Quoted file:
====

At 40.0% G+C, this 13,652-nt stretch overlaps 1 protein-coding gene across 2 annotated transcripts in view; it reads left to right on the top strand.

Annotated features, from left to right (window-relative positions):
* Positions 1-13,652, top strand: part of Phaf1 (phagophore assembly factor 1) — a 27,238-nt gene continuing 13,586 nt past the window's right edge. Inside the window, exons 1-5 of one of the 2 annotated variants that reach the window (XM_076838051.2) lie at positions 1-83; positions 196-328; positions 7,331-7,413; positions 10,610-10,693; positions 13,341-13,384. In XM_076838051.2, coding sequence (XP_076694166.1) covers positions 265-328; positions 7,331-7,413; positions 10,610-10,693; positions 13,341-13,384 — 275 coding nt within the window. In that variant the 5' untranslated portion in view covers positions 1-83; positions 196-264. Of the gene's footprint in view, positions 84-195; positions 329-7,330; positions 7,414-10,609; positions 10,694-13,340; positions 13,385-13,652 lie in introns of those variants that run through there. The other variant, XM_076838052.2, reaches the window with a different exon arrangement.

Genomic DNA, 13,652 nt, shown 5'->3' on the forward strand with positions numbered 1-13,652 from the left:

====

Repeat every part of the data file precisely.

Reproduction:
At 40.0% G+C, this 13,652-nt stretch overlaps 1 protein-coding gene across 2 annotated transcripts in view; it reads left to right on the top strand.

Annotated features, from left to right (window-relative positions):
* Positions 1-13,652, top strand: part of Phaf1 (phagophore assembly factor 1) — a 27,238-nt gene continuing 13,586 nt past the window's right edge. Inside the window, exons 1-5 of one of the 2 annotated variants that reach the window (XM_076838051.2) lie at positions 1-83; positions 196-328; positions 7,331-7,413; positions 10,610-10,693; positions 13,341-13,384. In XM_076838051.2, coding sequence (XP_076694166.1) covers positions 265-328; positions 7,331-7,413; positions 10,610-10,693; positions 13,341-13,384 — 275 coding nt within the window. In that variant the 5' untranslated portion in view covers positions 1-83; positions 196-264. Of the gene's footprint in view, positions 84-195; positions 329-7,330; positions 7,414-10,609; positions 10,694-13,340; positions 13,385-13,652 lie in introns of those variants that run through there. The other variant, XM_076838052.2, reaches the window with a different exon arrangement.

Genomic DNA, 13,652 nt, shown 5'->3' on the forward strand with positions numbered 1-13,652 from the left: